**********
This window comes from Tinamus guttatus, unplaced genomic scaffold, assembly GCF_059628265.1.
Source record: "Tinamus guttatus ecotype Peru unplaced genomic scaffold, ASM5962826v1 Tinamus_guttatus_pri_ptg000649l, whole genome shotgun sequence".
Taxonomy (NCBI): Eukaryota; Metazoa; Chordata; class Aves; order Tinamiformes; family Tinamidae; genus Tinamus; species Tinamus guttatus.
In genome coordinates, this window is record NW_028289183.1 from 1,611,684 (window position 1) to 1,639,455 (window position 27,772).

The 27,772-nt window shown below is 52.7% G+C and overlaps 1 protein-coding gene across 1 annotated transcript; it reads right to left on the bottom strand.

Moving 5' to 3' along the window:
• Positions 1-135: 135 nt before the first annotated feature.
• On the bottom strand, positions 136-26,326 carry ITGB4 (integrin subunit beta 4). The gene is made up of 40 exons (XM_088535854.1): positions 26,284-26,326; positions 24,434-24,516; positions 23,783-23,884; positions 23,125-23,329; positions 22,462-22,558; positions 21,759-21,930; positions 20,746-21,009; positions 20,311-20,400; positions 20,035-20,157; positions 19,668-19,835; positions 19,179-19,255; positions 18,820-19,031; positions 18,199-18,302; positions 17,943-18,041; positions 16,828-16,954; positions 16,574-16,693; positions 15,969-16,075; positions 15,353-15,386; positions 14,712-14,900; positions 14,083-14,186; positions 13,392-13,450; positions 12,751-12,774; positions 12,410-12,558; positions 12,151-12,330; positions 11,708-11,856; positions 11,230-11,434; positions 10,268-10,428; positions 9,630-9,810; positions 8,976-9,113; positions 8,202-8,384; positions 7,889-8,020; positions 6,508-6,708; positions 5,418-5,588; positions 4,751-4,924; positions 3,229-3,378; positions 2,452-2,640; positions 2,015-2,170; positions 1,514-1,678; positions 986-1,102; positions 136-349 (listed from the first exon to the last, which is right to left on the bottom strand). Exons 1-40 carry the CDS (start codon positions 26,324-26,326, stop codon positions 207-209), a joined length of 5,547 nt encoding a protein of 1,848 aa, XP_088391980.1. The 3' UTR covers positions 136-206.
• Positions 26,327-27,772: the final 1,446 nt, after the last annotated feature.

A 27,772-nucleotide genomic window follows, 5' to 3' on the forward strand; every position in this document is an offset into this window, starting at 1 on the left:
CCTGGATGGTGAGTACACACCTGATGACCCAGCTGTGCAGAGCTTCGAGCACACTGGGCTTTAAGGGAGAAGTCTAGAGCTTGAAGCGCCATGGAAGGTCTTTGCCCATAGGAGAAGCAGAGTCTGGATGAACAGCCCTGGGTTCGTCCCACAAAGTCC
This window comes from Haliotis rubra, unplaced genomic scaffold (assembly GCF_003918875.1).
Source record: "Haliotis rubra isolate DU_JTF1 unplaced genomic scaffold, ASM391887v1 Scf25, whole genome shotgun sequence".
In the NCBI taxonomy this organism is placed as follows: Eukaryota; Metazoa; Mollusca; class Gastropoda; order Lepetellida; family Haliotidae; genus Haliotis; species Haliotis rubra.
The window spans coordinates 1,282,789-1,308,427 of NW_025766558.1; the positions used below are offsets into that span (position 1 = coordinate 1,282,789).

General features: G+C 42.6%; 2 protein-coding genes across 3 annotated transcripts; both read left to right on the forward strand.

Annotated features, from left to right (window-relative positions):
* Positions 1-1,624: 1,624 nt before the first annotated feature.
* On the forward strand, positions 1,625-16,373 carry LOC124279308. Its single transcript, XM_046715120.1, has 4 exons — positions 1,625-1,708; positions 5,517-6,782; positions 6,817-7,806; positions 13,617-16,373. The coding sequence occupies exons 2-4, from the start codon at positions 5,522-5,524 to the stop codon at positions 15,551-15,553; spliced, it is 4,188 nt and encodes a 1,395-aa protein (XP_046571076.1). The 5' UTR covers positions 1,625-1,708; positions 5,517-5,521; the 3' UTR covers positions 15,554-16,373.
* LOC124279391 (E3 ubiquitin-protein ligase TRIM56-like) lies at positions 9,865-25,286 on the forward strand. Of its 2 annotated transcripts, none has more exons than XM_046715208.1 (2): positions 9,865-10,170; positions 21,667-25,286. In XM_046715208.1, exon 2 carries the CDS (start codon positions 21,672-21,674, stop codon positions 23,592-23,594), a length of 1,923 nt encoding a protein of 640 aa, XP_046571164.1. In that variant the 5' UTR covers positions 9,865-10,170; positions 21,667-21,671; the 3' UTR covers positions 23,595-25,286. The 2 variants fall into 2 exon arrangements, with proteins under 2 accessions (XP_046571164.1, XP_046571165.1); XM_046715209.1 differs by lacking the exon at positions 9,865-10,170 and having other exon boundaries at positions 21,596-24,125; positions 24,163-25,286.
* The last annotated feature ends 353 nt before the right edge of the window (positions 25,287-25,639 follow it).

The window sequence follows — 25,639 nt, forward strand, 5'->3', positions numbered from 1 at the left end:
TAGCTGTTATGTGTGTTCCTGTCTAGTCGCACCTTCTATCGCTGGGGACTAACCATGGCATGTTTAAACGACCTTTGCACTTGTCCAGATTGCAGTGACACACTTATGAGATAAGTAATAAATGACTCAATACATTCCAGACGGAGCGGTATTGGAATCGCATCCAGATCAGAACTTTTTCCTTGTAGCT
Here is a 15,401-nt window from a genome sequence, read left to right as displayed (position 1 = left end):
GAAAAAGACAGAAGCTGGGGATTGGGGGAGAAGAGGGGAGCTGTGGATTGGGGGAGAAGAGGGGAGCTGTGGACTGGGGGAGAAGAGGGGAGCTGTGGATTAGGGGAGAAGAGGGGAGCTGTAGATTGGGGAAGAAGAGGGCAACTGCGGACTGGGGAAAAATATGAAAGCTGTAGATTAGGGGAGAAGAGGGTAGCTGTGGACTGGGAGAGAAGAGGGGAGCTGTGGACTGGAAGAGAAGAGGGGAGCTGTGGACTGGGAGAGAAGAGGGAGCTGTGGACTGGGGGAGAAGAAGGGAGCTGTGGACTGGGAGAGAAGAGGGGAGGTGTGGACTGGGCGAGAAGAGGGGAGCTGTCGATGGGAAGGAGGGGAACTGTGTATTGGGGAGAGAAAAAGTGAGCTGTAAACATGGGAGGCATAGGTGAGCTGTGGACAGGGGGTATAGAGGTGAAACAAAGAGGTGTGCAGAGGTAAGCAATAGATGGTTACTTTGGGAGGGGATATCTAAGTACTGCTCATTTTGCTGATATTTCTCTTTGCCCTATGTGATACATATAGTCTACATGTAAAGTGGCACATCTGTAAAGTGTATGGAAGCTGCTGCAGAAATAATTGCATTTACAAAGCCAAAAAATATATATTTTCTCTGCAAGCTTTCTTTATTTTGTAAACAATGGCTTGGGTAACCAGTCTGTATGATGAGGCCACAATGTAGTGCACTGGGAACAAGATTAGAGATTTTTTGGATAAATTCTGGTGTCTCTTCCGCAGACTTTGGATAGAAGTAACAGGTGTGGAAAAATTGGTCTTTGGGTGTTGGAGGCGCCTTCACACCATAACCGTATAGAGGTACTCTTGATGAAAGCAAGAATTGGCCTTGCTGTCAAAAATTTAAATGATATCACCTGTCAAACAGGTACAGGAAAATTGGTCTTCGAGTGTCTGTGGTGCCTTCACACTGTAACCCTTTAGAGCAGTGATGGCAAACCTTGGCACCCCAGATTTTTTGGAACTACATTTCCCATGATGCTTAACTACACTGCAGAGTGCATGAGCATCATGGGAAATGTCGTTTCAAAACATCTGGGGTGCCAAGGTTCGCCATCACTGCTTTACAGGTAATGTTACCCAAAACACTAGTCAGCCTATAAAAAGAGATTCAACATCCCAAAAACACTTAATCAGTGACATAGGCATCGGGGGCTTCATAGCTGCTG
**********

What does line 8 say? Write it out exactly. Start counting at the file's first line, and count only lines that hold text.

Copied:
• On the bottom strand, positions 136-26,326 carry ITGB4 (integrin subunit beta 4). The gene is made up of 40 exons (XM_088535854.1): positions 26,284-26,326; positions 24,434-24,516; positions 23,783-23,884; positions 23,125-23,329; positions 22,462-22,558; positions 21,759-21,930; positions 20,746-21,009; positions 20,311-20,400; positions 20,035-20,157; positions 19,668-19,835; positions 19,179-19,255; positions 18,820-19,031; positions 18,199-18,302; positions 17,943-18,041; positions 16,828-16,954; positions 16,574-16,693; positions 15,969-16,075; positions 15,353-15,386; positions 14,712-14,900; positions 14,083-14,186; positions 13,392-13,450; positions 12,751-12,774; positions 12,410-12,558; positions 12,151-12,330; positions 11,708-11,856; positions 11,230-11,434; positions 10,268-10,428; positions 9,630-9,810; positions 8,976-9,113; positions 8,202-8,384; positions 7,889-8,020; positions 6,508-6,708; positions 5,418-5,588; positions 4,751-4,924; positions 3,229-3,378; positions 2,452-2,640; positions 2,015-2,170; positions 1,514-1,678; positions 986-1,102; positions 136-349 (listed from the first exon to the last, which is right to left on the bottom strand). Exons 1-40 carry the CDS (start codon positions 26,324-26,326, stop codon positions 207-209), a joined length of 5,547 nt encoding a protein of 1,848 aa, XP_088391980.1. The 3' UTR covers positions 136-206.